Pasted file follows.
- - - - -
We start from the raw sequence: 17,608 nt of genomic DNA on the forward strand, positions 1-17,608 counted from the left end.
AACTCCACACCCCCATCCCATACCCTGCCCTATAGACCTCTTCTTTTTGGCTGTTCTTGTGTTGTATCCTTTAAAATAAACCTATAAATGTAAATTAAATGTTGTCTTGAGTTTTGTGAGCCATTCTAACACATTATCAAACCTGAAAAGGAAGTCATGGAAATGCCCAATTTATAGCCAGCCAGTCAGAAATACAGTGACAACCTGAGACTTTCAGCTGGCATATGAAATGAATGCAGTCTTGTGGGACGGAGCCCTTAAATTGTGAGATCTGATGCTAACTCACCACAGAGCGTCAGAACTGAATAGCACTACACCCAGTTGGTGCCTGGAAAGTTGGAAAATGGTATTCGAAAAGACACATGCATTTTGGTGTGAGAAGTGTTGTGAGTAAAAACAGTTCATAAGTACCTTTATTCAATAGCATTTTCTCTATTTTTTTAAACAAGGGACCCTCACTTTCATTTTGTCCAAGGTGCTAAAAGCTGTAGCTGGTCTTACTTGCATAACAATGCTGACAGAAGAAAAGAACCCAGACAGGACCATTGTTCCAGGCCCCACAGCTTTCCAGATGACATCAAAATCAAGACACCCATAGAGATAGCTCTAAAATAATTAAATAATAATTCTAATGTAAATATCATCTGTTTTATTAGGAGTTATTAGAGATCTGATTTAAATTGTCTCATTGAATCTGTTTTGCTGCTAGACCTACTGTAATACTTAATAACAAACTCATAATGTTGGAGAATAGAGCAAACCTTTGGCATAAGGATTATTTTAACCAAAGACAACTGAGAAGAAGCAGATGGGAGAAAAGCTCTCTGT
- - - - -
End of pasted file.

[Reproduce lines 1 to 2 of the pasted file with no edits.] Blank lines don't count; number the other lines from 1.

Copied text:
We start from the raw sequence: 17,608 nt of genomic DNA on the forward strand, positions 1-17,608 counted from the left end.
AACTCCACACCCCCATCCCATACCCTGCCCTATAGACCTCTTCTTTTTGGCTGTTCTTGTGTTGTATCCTTTAAAATAAACCTATAAATGTAAATTAAATGTTGTCTTGAGTTTTGTGAGCCATTCTAACACATTATCAAACCTGAAAAGGAAGTCATGGAAATGCCCAATTTATAGCCAGCCAGTCAGAAATACAGTGACAACCTGAGACTTTCAGCTGGCATATGAAATGAATGCAGTCTTGTGGGACGGAGCCCTTAAATTGTGAGATCTGATGCTAACTCACCACAGAGCGTCAGAACTGAATAGCACTACACCCAGTTGGTGCCTGGAAAGTTGGAAAATGGTATTCGAAAAGACACATGCATTTTGGTGTGAGAAGTGTTGTGAGTAAAAACAGTTCATAAGTACCTTTATTCAATAGCATTTTCTCTATTTTTTTAAACAAGGGACCCTCACTTTCATTTTGTCCAAGGTGCTAAAAGCTGTAGCTGGTCTTACTTGCATAACAATGCTGACAGAAGAAAAGAACCCAGACAGGACCATTGTTCCAGGCCCCACAGCTTTCCAGATGACATCAAAATCAAGACACCCATAGAGATAGCTCTAAAATAATTAAATAATAATTCTAATGTAAATATCATCTGTTTTATTAGGAGTTATTAGAGATCTGATTTAAATTGTCTCATTGAATCTGTTTTGCTGCTAGACCTACTGTAATACTTAATAACAAACTCATAATGTTGGAGAATAGAGCAAACCTTTGGCATAAGGATTATTTTAACCAAAGACAACTGAGAAGAAGCAGATGGGAGAAAAGCTCTCTGT